What do Black Sabbath mean to Judas Priest?

Black Sabbath live
(Image credit: Marie Korner)

On Saturday February 4 2016, the heavy metal world mourned. In the Genting Arena, Birmingham, Black Sabbath’s mammoth The End tour came to a close, and the men responsible for the genre we love took their final bow. A bunch of working class boys from Aston turned the gloominess of working in factories for no money into a sound that has lasted almost 50 years, and influenced everything heavy. They are the alpha, the Year Zero, the Big Bang of metal, and they have inspired so many, including their Brummies from other mummies Judas Priest.

It’s no secret that Rob Halford is a massive Black Sabbath fan, he even filled in for vocal duties with the band at headline shows in 1992 and 2004. But what do Sabbs mean to the mighty Priest? We caught up with Rob Halford/Judas Priest to discuss the impact and legacy of the peerless Black Sabbath.

When was the first time you heard Black Sabbath? What went through your mind?

“When the Black Sabbath album came out and like everybody else, their sound hook me to the core. I thought this is great being a local band getting attention, and I felt excited about the dream of singing for a famous band like them.”

When was the first time you saw Black Sabbath?

“I can’t remember exactly when I saw them live, but regardless I was mesmerised by each one of them doing something so unique and intense.”

How much was their Birmingham upbringing responsible for their sound?

“Birmingham in those early years felt like a trap if you were a musician – hence the doom and gloom messages in their songs. How they felt transferred into their sound.”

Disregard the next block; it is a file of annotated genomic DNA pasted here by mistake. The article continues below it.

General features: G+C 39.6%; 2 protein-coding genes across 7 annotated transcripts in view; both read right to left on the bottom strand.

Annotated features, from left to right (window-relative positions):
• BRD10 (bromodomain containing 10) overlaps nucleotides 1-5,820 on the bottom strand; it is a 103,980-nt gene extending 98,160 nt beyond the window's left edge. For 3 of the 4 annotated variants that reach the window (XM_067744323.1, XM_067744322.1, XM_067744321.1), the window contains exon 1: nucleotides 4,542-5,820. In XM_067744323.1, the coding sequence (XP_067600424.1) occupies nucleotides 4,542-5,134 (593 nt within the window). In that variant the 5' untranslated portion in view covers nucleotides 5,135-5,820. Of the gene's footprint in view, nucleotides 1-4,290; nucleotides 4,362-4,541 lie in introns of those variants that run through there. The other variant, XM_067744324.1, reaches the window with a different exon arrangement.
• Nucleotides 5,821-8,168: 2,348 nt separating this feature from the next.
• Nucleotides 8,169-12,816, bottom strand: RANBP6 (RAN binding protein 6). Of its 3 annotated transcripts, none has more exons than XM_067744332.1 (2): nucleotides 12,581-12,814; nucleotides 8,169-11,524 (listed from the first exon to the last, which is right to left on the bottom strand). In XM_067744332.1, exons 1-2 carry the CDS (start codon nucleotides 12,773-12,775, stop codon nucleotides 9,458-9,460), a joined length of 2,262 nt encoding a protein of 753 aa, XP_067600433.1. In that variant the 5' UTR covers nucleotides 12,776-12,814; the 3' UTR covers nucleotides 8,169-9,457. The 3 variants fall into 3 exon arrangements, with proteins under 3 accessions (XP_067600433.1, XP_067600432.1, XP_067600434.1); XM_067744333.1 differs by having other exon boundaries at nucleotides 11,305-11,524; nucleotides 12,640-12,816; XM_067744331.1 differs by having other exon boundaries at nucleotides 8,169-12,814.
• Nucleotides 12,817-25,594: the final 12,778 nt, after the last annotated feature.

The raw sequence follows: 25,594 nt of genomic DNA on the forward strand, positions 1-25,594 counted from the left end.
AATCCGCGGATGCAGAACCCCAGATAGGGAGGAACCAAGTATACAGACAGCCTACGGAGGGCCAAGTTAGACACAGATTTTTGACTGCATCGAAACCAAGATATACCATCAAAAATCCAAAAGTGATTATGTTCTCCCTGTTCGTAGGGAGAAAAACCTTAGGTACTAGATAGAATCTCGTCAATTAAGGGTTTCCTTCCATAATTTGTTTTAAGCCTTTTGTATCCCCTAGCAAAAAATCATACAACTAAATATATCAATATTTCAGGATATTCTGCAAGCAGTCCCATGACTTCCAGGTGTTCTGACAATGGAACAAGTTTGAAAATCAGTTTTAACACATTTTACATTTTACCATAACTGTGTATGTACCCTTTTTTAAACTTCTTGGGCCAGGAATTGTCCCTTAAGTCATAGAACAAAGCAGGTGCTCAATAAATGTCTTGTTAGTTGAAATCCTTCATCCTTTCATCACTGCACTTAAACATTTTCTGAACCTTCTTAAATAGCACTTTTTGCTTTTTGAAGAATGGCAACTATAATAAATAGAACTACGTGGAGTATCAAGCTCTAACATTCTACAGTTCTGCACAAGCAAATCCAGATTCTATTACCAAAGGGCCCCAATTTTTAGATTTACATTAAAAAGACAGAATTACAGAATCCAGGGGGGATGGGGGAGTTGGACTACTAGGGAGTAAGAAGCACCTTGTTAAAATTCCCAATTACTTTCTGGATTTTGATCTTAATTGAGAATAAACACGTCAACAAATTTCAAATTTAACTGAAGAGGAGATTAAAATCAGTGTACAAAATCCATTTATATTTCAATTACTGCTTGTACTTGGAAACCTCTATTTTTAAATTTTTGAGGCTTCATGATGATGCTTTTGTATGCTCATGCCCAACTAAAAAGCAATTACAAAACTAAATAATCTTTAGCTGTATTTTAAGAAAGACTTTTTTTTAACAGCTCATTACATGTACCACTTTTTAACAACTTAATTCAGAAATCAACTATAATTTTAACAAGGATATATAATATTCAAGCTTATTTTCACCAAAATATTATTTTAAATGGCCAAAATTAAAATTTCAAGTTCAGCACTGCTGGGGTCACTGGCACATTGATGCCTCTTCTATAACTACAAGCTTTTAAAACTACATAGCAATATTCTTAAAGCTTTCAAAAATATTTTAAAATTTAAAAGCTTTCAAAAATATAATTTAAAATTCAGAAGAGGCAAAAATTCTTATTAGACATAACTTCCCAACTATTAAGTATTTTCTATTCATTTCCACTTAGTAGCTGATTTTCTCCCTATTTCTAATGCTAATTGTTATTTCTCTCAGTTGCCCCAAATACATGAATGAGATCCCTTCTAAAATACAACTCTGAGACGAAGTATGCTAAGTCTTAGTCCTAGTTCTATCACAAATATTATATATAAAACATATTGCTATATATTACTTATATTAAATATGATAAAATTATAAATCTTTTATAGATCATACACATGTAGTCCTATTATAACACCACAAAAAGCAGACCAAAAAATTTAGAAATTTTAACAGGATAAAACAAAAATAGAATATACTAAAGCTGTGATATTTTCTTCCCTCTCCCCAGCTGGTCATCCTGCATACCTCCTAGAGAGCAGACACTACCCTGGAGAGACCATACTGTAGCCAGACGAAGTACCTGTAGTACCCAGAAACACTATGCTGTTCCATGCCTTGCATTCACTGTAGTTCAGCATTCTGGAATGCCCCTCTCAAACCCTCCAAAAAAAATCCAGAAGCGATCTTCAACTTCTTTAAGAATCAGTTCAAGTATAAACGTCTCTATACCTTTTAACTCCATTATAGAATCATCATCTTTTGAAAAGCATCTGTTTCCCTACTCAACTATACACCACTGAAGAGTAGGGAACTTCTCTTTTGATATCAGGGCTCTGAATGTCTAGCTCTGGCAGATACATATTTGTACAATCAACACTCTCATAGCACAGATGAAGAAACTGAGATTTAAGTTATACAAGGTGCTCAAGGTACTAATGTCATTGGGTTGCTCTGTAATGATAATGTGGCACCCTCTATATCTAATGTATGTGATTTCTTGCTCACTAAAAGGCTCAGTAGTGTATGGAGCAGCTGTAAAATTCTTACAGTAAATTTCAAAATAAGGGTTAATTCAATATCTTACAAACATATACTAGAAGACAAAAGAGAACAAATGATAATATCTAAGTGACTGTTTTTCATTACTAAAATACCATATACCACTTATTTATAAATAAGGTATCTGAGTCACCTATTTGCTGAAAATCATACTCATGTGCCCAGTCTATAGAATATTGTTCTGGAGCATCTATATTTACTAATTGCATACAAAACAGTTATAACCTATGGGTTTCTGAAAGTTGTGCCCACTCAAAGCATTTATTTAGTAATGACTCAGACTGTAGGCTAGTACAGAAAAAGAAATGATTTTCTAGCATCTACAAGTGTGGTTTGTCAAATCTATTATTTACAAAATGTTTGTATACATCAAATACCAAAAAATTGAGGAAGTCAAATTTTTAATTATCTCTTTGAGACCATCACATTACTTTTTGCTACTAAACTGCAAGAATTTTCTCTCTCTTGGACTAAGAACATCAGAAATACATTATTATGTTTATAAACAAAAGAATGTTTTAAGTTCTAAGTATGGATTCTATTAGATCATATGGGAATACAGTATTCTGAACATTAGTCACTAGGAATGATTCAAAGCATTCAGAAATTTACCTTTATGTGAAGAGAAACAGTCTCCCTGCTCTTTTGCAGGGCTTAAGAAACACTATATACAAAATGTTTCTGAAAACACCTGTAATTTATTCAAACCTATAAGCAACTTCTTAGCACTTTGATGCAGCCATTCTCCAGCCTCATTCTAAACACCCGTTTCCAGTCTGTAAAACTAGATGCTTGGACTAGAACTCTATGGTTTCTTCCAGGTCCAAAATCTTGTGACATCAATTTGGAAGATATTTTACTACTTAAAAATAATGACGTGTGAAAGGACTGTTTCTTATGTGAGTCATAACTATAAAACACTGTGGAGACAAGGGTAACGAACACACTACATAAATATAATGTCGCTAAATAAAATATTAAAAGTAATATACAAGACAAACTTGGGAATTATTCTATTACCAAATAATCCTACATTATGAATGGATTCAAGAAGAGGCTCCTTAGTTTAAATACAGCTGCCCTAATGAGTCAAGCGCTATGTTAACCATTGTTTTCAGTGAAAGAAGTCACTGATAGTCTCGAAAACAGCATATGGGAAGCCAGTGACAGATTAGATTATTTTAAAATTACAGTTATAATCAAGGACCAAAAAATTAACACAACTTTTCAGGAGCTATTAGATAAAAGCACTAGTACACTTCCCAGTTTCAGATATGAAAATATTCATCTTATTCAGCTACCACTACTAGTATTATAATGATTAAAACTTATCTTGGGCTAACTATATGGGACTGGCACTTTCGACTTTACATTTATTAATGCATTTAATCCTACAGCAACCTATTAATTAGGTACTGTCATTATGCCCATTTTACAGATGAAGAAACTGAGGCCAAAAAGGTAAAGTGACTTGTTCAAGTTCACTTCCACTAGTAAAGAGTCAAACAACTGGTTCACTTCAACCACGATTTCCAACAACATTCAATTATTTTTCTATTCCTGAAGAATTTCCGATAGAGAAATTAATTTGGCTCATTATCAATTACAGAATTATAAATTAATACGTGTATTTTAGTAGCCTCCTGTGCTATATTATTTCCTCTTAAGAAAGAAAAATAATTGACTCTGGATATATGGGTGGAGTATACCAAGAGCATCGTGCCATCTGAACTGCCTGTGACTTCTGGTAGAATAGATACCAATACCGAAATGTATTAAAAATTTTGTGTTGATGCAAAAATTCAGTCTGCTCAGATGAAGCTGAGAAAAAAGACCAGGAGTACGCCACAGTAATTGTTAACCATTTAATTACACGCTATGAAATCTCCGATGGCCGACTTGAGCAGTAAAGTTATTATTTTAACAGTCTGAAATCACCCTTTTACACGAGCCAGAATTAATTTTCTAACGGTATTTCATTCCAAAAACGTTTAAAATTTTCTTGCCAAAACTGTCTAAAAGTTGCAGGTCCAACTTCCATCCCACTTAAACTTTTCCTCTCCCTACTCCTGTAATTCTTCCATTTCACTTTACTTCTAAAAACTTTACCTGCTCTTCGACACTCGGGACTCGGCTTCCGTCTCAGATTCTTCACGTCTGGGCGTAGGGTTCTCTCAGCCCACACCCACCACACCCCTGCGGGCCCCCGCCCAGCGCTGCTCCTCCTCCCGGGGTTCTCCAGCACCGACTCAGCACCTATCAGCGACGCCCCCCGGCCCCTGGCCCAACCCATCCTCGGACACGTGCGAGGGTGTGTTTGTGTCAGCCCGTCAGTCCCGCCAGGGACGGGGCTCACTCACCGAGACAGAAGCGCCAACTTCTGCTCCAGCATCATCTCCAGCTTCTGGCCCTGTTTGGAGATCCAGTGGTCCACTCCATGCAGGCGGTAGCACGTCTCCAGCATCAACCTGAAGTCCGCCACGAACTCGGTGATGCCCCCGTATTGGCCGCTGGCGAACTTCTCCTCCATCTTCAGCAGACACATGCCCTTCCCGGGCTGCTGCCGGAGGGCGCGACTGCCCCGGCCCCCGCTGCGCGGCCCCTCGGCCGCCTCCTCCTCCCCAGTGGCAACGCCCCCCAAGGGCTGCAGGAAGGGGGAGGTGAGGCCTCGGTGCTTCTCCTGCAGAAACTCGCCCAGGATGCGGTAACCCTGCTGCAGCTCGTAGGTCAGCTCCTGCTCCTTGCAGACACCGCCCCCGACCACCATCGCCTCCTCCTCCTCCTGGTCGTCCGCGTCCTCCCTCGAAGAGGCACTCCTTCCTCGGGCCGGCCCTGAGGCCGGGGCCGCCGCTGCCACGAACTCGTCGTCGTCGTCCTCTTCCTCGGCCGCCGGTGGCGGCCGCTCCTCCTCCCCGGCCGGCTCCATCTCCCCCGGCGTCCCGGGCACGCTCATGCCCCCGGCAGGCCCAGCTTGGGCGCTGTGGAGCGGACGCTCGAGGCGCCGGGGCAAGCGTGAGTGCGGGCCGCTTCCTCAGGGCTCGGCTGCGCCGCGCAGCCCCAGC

How important were Black Sabbath on heavy music?

“Without doubt, all the songs that Sabbath made were heard around the world and made singers, guitar players, bass players and drummers around the world sit up and think.”

How influential were Sabbath on Judas Priest?

“In Priest we all checked out Sabbath by really listening closely. We learned a lot in the exciting ways that heavy music could be written, recorded and produced.”

What do Black Sabbath mean to you?

“Sabbath mean the start of true heavy metal to me. I still listen to the lads for the great vibes they give me as a singer and songwriter.”

What is your favourite Black Sabbath album?

“There’s a metal magic moment on every album Sabbath made, but like most fans I have to say the very first one.”

Are you a fan of the Dio era, or is it strictly Ozzy?

“The metal community well knows my love of Ronnie, and like Ozzy he can’t be beat. Having said that, with Ozzy on the mic that’s the voice from the start.”

Tell us your favourite Ozzy anecdote.

“There are way too many anecdotes to mention, but I would simply say that Ozzy is a singer who has such an honest and real down-to-earth quality that is still alive and has never changed. I have taken a leaf from his book for being that kind of man.”

Do you think Black Sabbath will play again?

“We have all heard that this is the end of touring, but like millions of Sabbath fans that can’t wait to see them again I know we all feel good that the real end has not happened.”

You can read the amazing story behind Priest’s Turbo album – as well as the final ever Black Sabbath interview – in the new issue of Metal Hammer magazine out tomorrow, February 10.

Watch Black Sabbath take their final bow

Luke Morton joined Metal Hammer as Online Editor in 2014, having previously worked as News Editor at popular (but now sadly defunct) alternative lifestyle magazine, Front. As well as helming the Metal Hammer website for the four years that followed, Luke also helped relaunch the Metal Hammer podcast in early 2018, producing, scripting and presenting the relaunched show during its early days. He also wrote regular features for the magazine, including a 2018 cover feature for his very favourite band in the world, Slipknot, discussing their turbulent 2008 album, All Hope Is Gone.